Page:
For more information, email ylmatlos@uncg.edu or call 336-334-5560.

Photograph of Peter Dola and Roberto Campo (l-r), at last year’s festival

Hodgkins’ NEH grant fuels foundational George Herbert resource

Portrait photo of Dr. Christopher Hodgkins reading a bookDr. Christopher Hodgkins, professor of English, has been awarded a $250,000 National Endowment for the Humanities Scholarly Editions Grant. The money will be used to support co-editor Hodgkins and Robert Whalen of Northern Michigan University (NMU), in producing “George Herbert: Complete Prose, with Latin and Greek Verse.”

A once-in-several-generations project, Hodgkins’ and Whalen’s edition will provide a foundational resource for Herbert studies. When completed, it will include digital captures of all known manuscripts and first print editions of Herbert’s works—all of the latter housed in the Special Collections of UNCG’s Walter Clinton Jackson Library. The edition also will present original-spelling transcriptions linked to the high-resolution images of each manuscript or print page; edited texts, partially modernized; translations of the Latin and Greek works; and a scholarly apparatus that includes a full set of textual and critical annotations. Constructed as an XML database, the finished product will yield both a digital version accessible and searchable through conventional web browsers and a manuscript for print publication. Together with generous support from UNCG and NMU, the award funds all aspects of production over a three-year period.

George Herbert (1593-1633) was a near contemporary of John Donne and William Shakespeare, public orator at Cambridge University and a priest in the Church of England before the English Civil War.

He is best known, however, as one of the “metaphysical” poets and author of The Temple, widely considered the finest volume of devotional verse in the language. A poet’s poet, his influence as a master of form and technique has reached across the centuries to inform the works of Emily Dickinson, Gerard Manley Hopkins, T. S. Eliot, Elizabeth Bishop, Philip Larkin, Seamus Heaney and Geoffrey Hill, to name but a few of his artistic progeny.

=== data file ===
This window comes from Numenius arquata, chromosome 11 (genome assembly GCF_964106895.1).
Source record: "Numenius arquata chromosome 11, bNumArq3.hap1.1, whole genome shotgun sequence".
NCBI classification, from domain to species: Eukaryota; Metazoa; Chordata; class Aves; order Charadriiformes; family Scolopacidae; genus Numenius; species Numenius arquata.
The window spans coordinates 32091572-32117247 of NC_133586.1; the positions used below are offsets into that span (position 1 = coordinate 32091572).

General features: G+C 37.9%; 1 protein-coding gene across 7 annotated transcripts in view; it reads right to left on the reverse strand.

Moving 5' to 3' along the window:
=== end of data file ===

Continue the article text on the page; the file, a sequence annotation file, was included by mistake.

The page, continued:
“Complete Prose, with Latin and Greek Verse” is a major expansion of Hodgkins’ and Whalen’s previous edition of Herbert’s English poetry, The Digital Temple. This earlier project, also funded by the NEH, was published in 2013 by University of Virginia Press and selected that year by the American Library Association’s Choice as one of its Outstanding Academic Titles. It can be found by all UNCG students, faculty and staff at http://digitaltemple.rotunda.upress.virginia.edu/ via the databases supported by Jackson Library.

More at UNCG Research.

Register for Miles for Wellness Challenge, Be Entered to Win a FitBit

Ready for a walk – to help keep in shape and enjoy some exercise? This year’s Miles for Wellness Challenge is right around the corner and registration has begun.

The title of the fall 2015 Challenge is “Plymouth Pilgrimage: A Thanksgiving Trail.” The challenge starts Monday, Oct. 5, 2015, and runs through Sunday, Nov. 29, 2015. Participants will “virtually” walk from one Plymouth town to the next across the United States, just as we approach Thanksgiving.

Who knew there were so many cities named Plymouth, in so many states?